It’s not every day that students can get an opportunity to support a good cause while having fun and letting go of outside stress.
The Blues Project, a peer education program dedicated to raising awareness about depression and suicide, hosted a drum circle led by John Lacques from Drumtime, a business he’s had for 11 years serving a wide range of communities.
“Life is hard,” Lacques said. “There are a lot of external forces on us. So much stress in the world, so much pressure and a lot of unnecessary negativity, hate, anger … we need to manage it … so drumming is, for me, one of the better meditative things I can do.”
This was the third annual drum circle, which was set up on the Bayramian Hall lawn Monday evening.
“We really just promote wellness in every form we know,” said Samir Hamawe, instructor for the Blues Project. “What we do is educate different classrooms on signs and symptoms of depression, give them statistics, remove stigma and do things like this drum circle to support students and uplift their spirits.”
The drum circle was a way for students to learn about the organization while playing various types of drums to relax and enjoy themselves for a couple of hours.
“The drum circle was really nice. People really connected, not just with their stories, but with their rhythm,” Lacques said.
Andrea Garcia, a CSUN senior and drum circle participant, said she didn’t know about the event and had never joined a drum circle, but was walking by with a friend and was drawn in by the music.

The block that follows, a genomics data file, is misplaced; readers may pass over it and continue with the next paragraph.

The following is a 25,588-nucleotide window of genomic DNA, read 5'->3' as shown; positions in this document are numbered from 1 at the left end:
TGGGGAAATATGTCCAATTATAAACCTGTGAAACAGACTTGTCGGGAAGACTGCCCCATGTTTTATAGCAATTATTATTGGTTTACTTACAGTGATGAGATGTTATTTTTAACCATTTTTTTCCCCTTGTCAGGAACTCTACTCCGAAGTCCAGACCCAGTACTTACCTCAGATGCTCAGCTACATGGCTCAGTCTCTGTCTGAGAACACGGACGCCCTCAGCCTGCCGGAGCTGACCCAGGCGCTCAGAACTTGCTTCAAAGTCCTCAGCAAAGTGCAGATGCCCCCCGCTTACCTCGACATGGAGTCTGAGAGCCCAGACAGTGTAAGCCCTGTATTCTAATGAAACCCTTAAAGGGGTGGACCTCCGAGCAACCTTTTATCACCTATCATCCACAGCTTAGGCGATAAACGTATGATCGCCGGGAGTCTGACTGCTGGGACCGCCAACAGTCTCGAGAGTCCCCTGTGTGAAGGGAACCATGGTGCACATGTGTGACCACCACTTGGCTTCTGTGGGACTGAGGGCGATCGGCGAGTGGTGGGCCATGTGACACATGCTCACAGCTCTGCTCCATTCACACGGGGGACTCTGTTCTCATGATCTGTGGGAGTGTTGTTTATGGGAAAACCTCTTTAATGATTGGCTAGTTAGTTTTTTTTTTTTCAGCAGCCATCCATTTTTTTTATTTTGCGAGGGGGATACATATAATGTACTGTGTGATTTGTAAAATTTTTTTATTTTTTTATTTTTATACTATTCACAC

When asked about her favorite part, Garcia said: “Just letting go. Even if you feel like you play wrong, it’s okay. You’re a part of the music.”
Although the event was social and pleasurable, the underlying theme is a serious one.
The World Health Organization (WHO) reported in 2012 that the second leading cause of death of 15 to 29 year olds was suicide, which is the age range into which most college students fall.
CSUN senior Joshua Khabushani, a drum circle participant and philosophy major, said the Blues Project reminds students to slow down and realize that life is precious.
“It doesn’t mean it’s going to take away the bad things … those are still there. But just to remind yourself that, at the very minimum, there’s love and people and connections,” said Khabushani.
Khabushani has personally been affected by depression and suicidal thoughts.
“You want to stick around because it gets better,” he said.
Other students and participants were touched by the cause of the event.
“Depression is a huge factor that really affects a lot of college students here at CSUN, and it’s incredible that we’re able to get together and do something in support,” said Luis Cervante, a College Counseling Student Services graduate student.
According to Hamawe, the drum circle is just one aspect of the Blues Project’s “Beat the Blues” week, which includes other events such as taco Tuesday and a candlelight vigil. There will also be multiple mental health workshops throughout the week.
This year’s Beat the Blues Week is from Nov. 24 to 27.
“All of the pinwheels that you saw on the Oviatt lawn this morning,” explained Hamawe, “each one represents 10,000 completed suicides.”
Hamawe said there were 100 pinwheels, standing for 1 million suicides per year, worldwide.